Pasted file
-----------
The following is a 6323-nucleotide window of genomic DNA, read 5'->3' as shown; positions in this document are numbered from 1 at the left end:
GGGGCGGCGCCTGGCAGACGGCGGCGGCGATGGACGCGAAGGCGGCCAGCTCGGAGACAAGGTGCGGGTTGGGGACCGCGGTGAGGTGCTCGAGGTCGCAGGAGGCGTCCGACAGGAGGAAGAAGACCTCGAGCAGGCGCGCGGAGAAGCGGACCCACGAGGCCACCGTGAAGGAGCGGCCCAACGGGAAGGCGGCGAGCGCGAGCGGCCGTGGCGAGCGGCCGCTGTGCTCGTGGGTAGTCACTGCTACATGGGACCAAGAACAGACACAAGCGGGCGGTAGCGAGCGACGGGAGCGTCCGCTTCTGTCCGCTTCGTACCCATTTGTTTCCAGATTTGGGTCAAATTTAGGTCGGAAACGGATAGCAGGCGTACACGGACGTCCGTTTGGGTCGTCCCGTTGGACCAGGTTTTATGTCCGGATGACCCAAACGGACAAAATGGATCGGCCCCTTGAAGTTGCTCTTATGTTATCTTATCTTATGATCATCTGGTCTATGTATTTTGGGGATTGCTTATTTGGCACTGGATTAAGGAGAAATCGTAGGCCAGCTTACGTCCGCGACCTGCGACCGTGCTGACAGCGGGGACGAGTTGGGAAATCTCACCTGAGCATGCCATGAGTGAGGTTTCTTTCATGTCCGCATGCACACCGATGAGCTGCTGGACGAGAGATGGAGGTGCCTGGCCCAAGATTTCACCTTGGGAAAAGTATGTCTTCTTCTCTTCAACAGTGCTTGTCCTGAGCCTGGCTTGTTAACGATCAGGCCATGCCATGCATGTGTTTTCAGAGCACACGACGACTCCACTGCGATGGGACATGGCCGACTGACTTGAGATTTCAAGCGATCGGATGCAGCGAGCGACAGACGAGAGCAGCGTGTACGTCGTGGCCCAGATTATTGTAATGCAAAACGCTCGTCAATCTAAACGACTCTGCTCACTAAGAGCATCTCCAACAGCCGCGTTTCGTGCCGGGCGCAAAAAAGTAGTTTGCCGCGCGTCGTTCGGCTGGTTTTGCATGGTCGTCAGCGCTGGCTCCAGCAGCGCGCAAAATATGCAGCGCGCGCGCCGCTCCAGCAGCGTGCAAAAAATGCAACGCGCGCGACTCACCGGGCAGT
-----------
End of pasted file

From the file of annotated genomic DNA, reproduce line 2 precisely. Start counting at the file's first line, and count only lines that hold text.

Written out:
GGGGCGGCGCCTGGCAGACGGCGGCGGCGATGGACGCGAAGGCGGCCAGCTCGGAGACAAGGTGCGGGTTGGGGACCGCGGTGAGGTGCTCGAGGTCGCAGGAGGCGTCCGACAGGAGGAAGAAGACCTCGAGCAGGCGCGCGGAGAAGCGGACCCACGAGGCCACCGTGAAGGAGCGGCCCAACGGGAAGGCGGCGAGCGCGAGCGGCCGTGGCGAGCGGCCGCTGTGCTCGTGGGTAGTCACTGCTACATGGGACCAAGAACAGACACAAGCGGGCGGTAGCGAGCGACGGGAGCGTCCGCTTCTGTCCGCTTCGTACCCATTTGTTTCCAGATTTGGGTCAAATTTAGGTCGGAAACGGATAGCAGGCGTACACGGACGTCCGTTTGGGTCGTCCCGTTGGACCAGGTTTTATGTCCGGATGACCCAAACGGACAAAATGGATCGGCCCCTTGAAGTTGCTCTTATGTTATCTTATCTTATGATCATCTGGTCTATGTATTTTGGGGATTGCTTATTTGGCACTGGATTAAGGAGAAATCGTAGGCCAGCTTACGTCCGCGACCTGCGACCGTGCTGACAGCGGGGACGAGTTGGGAAATCTCACCTGAGCATGCCATGAGTGAGGTTTCTTTCATGTCCGCATGCACACCGATGAGCTGCTGGACGAGAGATGGAGGTGCCTGGCCCAAGATTTCACCTTGGGAAAAGTATGTCTTCTTCTCTTCAACAGTGCTTGTCCTGAGCCTGGCTTGTTAACGATCAGGCCATGCCATGCATGTGTTTTCAGAGCACACGACGACTCCACTGCGATGGGACATGGCCGACTGACTTGAGATTTCAAGCGATCGGATGCAGCGAGCGACAGACGAGAGCAGCGTGTACGTCGTGGCCCAGATTATTGTAATGCAAAACGCTCGTCAATCTAAACGACTCTGCTCACTAAGAGCATCTCCAACAGCCGCGTTTCGTGCCGGGCGCAAAAAAGTAGTTTGCCGCGCGTCGTTCGGCTGGTTTTGCATGGTCGTCAGCGCTGGCTCCAGCAGCGCGCAAAATATGCAGCGCGCGCGCCGCTCCAGCAGCGTGCAAAAAATGCAACGCGCGCGACTCACCGGGCAGT